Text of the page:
Literacy development plays an immeasurably significant role in early childhood as it helps to form a particular kind of learning experience connected with enhanced productivity, higher graduation rates, and general academic achievement in adult life. In general, literacy has several categories that include:
- Visual literacy (understanding between people, objects, places, and printed words);
- Textual literacy (an ability to correspond different manners of the word’s writing with its meaning);
- Digital and media literacy (an ability to use digital resources and create text with the use of audio and video materials);
- Information literacy (an ability to access and comprehend information using information systems);
- Social literacy (an ability to cooperate with peers and adopt social norms, rules, and expectations);
- Multisensory literacy (the combination of literacy skills with sensory experiences) (SJSU School of Information, 2015).
The components of literacy traditionally include the component of enjoyment, language and vocabulary, phonological awareness, letters and words, comprehension, and knowledge of print (Teaching Strategies for Early Childhood Education, 2019). At the same time, the majority of specialists admit that although family plays a considerable role in the development of literacy, the main process should be held in a classroom as only teachers may control it, evaluate children’s progress, correct mistakes, and introduce appropriate strategies for better outcomes (Mississippi Public Broadcasting, 2020). The most common assessment strategies for literacy development in pre-school include various games and other reading- and writing-related activities that help students identify and remember the alphabet’s letters, “pretend” writing and reading, and interactive experiences through nursery rhymes, poems, and songs to get acquainted with print and language. In addition, the ability of a teacher to spark children’s interest and love of reading and writing may be regarded as pivotal in literacy development.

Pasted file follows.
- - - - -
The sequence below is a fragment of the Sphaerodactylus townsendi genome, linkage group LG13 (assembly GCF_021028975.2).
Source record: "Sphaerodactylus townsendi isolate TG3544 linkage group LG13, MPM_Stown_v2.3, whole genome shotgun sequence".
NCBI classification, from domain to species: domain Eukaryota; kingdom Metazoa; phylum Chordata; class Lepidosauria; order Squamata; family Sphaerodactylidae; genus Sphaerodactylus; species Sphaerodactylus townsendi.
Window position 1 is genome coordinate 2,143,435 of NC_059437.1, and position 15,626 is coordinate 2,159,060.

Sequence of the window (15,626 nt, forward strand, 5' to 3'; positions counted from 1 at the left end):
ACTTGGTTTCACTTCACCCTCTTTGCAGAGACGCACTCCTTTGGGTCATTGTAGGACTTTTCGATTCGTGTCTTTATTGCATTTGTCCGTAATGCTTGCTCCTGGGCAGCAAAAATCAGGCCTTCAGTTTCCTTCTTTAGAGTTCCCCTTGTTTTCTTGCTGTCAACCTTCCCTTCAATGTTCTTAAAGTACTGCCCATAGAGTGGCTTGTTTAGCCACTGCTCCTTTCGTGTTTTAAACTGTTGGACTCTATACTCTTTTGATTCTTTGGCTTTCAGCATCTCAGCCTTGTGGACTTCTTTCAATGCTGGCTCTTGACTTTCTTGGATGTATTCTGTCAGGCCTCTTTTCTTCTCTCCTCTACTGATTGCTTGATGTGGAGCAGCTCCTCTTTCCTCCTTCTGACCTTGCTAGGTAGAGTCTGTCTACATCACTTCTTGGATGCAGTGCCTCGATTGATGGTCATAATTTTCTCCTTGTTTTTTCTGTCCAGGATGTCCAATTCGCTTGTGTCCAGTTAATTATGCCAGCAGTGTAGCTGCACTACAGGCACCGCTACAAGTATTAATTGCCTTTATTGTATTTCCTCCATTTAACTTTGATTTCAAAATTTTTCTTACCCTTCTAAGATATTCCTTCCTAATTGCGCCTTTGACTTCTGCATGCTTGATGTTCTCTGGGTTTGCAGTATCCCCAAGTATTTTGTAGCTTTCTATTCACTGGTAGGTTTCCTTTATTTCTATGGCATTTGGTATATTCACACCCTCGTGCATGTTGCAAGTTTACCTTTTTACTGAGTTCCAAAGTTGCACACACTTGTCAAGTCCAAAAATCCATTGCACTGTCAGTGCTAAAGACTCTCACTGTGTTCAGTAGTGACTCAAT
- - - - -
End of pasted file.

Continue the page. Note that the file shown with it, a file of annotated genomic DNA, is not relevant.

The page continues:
That lesson planning by a teacher is a highly essential element of both teaching and learning systems. However, while planning, a competent teacher should consider the current level of children’s literacy development and, on its basis, include more simple or more difficult tasks in comparison with standard ones to help students. Moreover, it is essential to evaluate the material for lessons in advance. For instance, when teachers chose a book for the classroom, they should initially read it and ask themselves whether it matches the level of students’ literacy (Teaching Strategies for Early Childhood Education, 2019). In addition, according to their level, assessments may be modified for the understanding of the children’s comprehension level.
In general, discussions after the teacher’s reading aloud help to the comprehension level in the most accurate manner. Children’s answers help a teacher to understand whether they understand the material or not and correct lesson plans, chose other books, ask other questions, or explain particular parts in a text (Teaching Strategies for Early Childhood Education, 2019). In addition, if children substantially differ according to their level of literacy development, it is appropriate to create several learning groups. First of all, these groups are essential for children’s comfort as they get an opportunity to develop and learn in the most suitable rhythm (Teaching Strategies, n.d.). They will not feel frustration or anger concerning the fact that their peers learn more or less successfully, and these emotions will not negatively affect their interest in reading and writing.
Mississippi Public Broadcasting. (2020). MS Education Connection | Early Childhood Literacy. YouTube. Web.
SJSU School of Information. (2015). Early Childhood Literacy and Addressing the Whole Child Through Multi-Literacy Experiences. YouTube. Web.
Teaching Strategies for Early Childhood Education. (2019). Promoting Literacy Skills—Read It Once, Read It Twice, Read It Once Again. YouTube. Web.
Teaching Strategies. (n.d.). Language, Literacy, Lounging, and Laughing: Rethink the Library. Web.